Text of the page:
On my way out, I caught a marvelous view of the sunset down Sargeant Street. I also got some nice shots of the pedestrian tunnel under the railro
The second to last of it - Farmington Avenue3/6/2022
Based on my experience on Sigourney Street, I walked up to Farmington and Broad a little before 6 PM, and then waited. Sure enough, the lights popped on at 6, so that’s the time they’re supposed to go on, at least this time of year. Farther down the street, some of the decorative streetlights were out. One more thing to add to our analysis.
Note in the backg
Forest Street in the waning twilight3/4/2022
The Stowe Center’s two houses looked nice in the twilight. Otherwise, the big story tonight was being followed briefly on my walk by someone who’d just bought a pizza at the Domino’s on Farmington Avenue and was walking to their parked car on Forest Street. It reminded me that I’ve been taking these walks at dinnertime!
One light out, down under the hi
Street signs on Ashley3/3/2022
A sampling – but it has caught my eye that almost every Blockwatch Protected sign is in sorry shape. Although not necessarily as important as parking signs or speed limits, these signs will likely become our priority.
Also, it’s really hard to believe that anyone in their right mind thinks that 30 miles per hour can be done on Ashley Street, let alone is appropriate to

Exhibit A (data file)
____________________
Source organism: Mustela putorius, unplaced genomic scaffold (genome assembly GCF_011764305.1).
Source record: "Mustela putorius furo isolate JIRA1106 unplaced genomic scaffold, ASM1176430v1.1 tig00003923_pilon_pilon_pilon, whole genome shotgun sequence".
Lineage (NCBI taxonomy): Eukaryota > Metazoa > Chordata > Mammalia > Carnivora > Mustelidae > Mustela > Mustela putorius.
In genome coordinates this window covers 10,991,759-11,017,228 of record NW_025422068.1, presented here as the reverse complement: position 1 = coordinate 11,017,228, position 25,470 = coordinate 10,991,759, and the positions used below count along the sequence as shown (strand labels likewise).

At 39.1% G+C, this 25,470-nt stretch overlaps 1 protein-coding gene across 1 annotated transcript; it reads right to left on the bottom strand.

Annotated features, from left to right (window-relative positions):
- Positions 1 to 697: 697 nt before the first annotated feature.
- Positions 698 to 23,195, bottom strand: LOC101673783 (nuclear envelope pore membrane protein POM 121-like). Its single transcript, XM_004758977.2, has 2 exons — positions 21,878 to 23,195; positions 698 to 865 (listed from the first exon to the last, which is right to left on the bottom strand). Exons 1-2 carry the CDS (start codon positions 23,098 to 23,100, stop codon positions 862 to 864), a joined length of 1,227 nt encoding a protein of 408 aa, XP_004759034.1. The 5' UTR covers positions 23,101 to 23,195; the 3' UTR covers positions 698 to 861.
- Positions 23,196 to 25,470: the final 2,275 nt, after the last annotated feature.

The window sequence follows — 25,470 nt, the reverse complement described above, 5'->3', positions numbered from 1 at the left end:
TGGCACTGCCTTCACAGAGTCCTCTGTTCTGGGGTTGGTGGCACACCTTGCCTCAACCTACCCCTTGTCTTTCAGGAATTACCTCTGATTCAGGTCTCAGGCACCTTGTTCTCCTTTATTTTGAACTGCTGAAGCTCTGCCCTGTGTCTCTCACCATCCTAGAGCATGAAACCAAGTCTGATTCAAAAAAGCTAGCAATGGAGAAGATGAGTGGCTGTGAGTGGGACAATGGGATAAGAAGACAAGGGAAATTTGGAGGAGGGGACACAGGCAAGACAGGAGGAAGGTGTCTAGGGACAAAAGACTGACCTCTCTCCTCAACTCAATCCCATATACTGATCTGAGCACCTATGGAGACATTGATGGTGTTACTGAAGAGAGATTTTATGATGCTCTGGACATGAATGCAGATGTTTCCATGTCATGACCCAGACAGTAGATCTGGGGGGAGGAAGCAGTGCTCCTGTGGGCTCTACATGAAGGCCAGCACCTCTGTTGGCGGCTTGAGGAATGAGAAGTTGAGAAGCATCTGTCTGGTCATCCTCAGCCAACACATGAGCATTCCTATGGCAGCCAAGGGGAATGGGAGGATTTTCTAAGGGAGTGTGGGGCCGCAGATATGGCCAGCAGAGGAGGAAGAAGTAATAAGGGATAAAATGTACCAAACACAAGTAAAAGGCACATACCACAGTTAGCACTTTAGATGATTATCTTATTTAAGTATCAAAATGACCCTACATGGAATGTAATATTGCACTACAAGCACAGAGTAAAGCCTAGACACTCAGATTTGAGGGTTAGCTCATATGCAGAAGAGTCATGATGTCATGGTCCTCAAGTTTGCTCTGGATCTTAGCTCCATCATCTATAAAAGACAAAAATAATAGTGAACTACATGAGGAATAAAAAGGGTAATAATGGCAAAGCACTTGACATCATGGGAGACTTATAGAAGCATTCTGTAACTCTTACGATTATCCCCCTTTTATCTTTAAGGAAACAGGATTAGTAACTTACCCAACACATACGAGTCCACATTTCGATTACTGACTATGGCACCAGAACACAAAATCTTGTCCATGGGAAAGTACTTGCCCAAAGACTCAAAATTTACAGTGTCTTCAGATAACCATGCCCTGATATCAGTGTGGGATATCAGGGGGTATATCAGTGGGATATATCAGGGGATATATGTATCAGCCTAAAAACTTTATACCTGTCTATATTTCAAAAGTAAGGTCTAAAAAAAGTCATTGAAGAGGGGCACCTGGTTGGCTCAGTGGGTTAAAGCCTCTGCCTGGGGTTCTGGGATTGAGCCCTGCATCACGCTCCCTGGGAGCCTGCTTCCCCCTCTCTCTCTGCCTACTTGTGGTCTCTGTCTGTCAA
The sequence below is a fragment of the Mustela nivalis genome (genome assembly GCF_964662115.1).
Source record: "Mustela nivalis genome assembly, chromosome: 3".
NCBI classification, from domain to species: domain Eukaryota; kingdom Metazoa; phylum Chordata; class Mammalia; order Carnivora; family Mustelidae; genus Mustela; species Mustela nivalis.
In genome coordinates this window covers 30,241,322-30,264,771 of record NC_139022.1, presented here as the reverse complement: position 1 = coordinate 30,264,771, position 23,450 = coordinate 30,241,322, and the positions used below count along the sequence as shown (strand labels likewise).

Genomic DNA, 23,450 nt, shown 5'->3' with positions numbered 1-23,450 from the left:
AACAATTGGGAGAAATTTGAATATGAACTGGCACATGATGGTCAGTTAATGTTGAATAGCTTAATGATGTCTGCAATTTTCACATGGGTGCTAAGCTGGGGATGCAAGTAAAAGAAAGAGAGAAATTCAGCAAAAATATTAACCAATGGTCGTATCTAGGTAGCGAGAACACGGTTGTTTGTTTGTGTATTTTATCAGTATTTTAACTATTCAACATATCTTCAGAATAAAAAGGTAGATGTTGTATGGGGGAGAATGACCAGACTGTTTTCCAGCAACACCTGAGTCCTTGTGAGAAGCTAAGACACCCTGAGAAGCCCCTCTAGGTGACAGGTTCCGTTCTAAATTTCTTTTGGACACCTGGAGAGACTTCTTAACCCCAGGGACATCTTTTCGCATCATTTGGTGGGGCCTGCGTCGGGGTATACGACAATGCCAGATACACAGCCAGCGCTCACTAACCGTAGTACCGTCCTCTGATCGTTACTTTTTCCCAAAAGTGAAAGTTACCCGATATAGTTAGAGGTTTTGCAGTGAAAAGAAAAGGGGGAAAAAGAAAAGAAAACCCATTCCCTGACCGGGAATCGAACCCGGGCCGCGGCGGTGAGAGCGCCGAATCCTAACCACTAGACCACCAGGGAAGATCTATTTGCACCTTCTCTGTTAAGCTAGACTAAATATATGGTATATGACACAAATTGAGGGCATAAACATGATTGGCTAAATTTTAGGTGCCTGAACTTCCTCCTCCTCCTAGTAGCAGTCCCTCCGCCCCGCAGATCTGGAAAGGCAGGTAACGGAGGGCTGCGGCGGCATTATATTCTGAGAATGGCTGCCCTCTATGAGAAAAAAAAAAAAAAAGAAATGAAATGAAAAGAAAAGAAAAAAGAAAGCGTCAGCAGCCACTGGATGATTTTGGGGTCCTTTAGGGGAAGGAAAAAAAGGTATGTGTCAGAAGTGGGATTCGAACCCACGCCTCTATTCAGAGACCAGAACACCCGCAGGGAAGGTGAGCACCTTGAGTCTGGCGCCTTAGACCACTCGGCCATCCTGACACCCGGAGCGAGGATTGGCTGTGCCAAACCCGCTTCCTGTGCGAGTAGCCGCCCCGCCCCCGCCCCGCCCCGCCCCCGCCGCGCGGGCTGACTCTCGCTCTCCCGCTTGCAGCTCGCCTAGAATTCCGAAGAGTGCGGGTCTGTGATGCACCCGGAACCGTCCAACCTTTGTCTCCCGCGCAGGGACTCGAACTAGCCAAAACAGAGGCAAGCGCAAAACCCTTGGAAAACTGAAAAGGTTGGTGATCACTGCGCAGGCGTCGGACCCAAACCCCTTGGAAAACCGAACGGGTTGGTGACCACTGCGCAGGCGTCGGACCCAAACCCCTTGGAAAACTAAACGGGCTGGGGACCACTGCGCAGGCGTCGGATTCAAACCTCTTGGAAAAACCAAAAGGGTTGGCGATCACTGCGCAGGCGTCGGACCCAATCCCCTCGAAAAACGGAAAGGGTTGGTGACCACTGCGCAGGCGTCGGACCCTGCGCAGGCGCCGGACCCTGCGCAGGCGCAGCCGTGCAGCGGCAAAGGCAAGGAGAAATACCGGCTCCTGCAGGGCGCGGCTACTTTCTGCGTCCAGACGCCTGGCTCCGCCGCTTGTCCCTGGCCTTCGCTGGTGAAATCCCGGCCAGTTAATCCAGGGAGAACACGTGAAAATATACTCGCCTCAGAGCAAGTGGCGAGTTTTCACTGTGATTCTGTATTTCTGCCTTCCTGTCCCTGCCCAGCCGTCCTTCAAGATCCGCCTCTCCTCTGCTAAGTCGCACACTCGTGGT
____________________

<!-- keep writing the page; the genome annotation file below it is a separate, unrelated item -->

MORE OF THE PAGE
Another big walk - Woodland Street and Woodland Drive3/1/2022
A confession: surveying streetlights and street signs constituted the first and second times I’ve ever been on Woodland Drive in my 27 years of living in Hartford.
Woodland Street is the spine of the hospital district, and it is very bright, with or without the streetlights.
52 lights, 4 out.
A big walk - Sigourney, Imlay, and Hawthorn Streets2/27/2022
I’m starting to feel the press of time, as in Eastern Daylight Savings Time, so I decided to take a walk on Sigourney Street on a Sunday night. One miscalculation, though: by going a bit earlier than normal, I discovered that the timers may run differently on either side of Sigourney. Am I sure that they weren’t just out? No, but at least one light popped on
Gillett and Niles Streets2/23/2022
These streets are part of the section of Asylum Hill between Asylum and Farmington – it isn’t Sigourney Square, and it isn’t Nook Farm, it is literally in between. Walking it this evening, though, I again found a collectively cohesive section of the neighborhood.
Also, it’s already taking longer to get dark out. Blast the rotation of the planet!
Another night out on the Hill2/17/2022